Frémont on Gavilan

“At the beginning of March, Fremont was continuing his northward progress toward Oregon by moving west over the Santa Cruz Mountains and south toward Monterey. In violation of his agreement and in defiance of the authorities. They now took action. On March 5, at the Hartnell ranch near Salinas, an officer of the California militia rode into his camp and gave him letters from the prefect and the comandante. Both directed him to take his force out of the department at once. The hero worked on a hair trigger. He ordered the lieutenant out of camp with a red-fire message for his superiors, moved hastily into the hills, set up a breastwork of logs on tlie top of Gavilan Peak, nailed Old Glory to a pole, and prepared to b~ sacrificed. “If we are unjustly attacked,” he wrote to Larkin, “we will fight to extremity and .refuse quarter, trusting our country to avenge our death. . . . If we are hemmed in and assaulted here, we will die, every man of us, under the flag of our country.” … He had been told to get out, on the ground that he had broken faith with the officials, lied about his instructions and intentions, broken the law, defied the courts, and condoned the misbehavior of his men. There had been no thought of killing him.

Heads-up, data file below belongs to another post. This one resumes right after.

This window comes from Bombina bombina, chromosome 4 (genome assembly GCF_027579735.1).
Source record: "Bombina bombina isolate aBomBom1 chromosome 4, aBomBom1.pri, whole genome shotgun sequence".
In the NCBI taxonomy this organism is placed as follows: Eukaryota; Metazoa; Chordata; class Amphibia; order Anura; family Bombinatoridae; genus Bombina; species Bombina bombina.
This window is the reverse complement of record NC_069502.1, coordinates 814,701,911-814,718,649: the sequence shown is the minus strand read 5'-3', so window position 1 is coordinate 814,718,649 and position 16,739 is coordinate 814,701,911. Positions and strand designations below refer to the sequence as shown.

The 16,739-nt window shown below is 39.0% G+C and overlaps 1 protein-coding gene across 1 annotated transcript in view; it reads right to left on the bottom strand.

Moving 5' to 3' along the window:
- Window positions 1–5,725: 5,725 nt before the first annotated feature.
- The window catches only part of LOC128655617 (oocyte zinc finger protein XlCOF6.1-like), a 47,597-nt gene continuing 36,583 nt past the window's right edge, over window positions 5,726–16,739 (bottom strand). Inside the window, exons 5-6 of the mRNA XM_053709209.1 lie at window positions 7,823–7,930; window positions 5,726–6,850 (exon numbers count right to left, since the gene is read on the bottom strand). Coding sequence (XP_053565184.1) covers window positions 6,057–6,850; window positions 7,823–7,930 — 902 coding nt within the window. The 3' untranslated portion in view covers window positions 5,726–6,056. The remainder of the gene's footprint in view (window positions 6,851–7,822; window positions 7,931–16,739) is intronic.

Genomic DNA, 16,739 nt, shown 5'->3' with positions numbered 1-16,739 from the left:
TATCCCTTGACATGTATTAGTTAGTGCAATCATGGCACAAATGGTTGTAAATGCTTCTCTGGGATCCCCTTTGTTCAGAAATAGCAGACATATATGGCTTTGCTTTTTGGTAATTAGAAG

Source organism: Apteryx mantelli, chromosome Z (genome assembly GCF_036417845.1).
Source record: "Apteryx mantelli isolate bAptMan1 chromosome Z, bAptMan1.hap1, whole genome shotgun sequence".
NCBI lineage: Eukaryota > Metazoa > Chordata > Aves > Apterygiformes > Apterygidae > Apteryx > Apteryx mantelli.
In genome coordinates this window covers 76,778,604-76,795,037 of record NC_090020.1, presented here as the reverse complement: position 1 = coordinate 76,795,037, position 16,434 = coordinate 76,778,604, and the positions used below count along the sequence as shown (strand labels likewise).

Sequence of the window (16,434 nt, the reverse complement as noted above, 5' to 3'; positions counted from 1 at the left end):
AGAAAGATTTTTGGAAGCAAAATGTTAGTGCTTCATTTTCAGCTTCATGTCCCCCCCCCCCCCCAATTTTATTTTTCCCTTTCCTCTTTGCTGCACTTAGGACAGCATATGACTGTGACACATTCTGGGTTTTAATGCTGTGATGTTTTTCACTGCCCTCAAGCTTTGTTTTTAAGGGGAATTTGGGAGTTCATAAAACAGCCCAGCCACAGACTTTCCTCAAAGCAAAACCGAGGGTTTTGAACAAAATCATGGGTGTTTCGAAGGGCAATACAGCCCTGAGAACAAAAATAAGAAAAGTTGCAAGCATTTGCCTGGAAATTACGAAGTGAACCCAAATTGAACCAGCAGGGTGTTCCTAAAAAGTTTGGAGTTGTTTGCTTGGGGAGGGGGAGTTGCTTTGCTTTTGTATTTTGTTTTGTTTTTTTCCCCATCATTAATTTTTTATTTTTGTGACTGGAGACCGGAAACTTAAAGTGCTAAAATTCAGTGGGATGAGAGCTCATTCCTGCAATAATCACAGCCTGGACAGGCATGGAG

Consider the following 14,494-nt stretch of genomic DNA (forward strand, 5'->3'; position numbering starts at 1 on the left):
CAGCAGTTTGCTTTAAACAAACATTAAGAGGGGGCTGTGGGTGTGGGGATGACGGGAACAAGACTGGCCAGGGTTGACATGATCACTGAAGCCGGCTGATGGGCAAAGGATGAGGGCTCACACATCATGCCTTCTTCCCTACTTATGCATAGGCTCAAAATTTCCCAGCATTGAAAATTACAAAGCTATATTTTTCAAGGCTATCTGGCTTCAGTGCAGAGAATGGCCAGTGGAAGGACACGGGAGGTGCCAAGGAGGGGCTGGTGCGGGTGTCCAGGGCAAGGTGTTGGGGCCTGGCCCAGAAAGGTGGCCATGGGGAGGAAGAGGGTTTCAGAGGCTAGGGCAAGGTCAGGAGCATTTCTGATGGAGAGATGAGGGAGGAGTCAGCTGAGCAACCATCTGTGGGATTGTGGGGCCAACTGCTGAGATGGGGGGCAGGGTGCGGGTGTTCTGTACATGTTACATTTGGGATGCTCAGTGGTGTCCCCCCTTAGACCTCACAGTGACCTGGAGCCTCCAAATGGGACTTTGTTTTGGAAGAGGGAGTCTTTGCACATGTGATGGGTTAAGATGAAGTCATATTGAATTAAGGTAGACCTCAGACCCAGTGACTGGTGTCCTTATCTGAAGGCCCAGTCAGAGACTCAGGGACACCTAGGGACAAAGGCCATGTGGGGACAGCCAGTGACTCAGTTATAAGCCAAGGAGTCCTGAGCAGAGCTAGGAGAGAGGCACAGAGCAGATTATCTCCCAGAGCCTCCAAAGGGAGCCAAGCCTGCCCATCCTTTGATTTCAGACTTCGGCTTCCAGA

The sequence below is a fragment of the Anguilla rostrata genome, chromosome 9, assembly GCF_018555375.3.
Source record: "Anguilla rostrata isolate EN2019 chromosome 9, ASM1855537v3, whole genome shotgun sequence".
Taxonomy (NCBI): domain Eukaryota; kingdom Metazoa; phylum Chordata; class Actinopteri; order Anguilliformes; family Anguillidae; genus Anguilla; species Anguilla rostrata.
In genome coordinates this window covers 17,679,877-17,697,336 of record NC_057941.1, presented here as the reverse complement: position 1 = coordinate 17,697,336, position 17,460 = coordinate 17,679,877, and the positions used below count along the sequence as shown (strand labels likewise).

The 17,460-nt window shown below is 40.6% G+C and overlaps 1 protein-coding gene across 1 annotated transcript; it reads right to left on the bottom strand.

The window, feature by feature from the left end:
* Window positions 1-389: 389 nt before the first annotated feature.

Nobody was ready to confer martyrdom on him, and though his mountain men were hot for a go with the greasers he got nothing for his brave words except an artist’s pleasure in the style. Consul Larkin found so little intelligence in his actions that he supposed Fremont could not have understood the official orders and wrote explaining them – meanwhile asking Don Jose Castro not to get rough but to talk things over with the hero in simple language. Also, seeing his patient intrigue alt but ruined by this dramaturgy, he hastily asked for a man-of-war at Monterey, to persuade alt parties to dampen their powder. As for Don Jose, he mustered what militia he could, circularized an already agitated countryside with proclamations, and paraded his forces under the spyglasses trained on them from Gavilan Peak. That was the traditional way of using force in California.

It worked. In his lofty fortress Fremont reverberated with the most dramatic emotions but his position was impossible in both law and tactics, as he realized when the McGuffey phase had passed. He was here without the slightest authority of his government, which could only disavow him, and the Californians had ordered him out on sufficient grounds and altogether within their rights. They were unlikely to attack him on the Gavilan and, if they had attacked, his mountain men could have shot them to pieces. But they must eventually have starved him out and then ridden him down with the long lances that were to win them San Pascual. However stirring his compositions and however humiliating the retreat, no great deed was possible and he had to get out. After three days of Hollywood fantasy, his flagpole fell down and he told his men that this showed they had done enough for honor. He moved out, most slow and dignified.”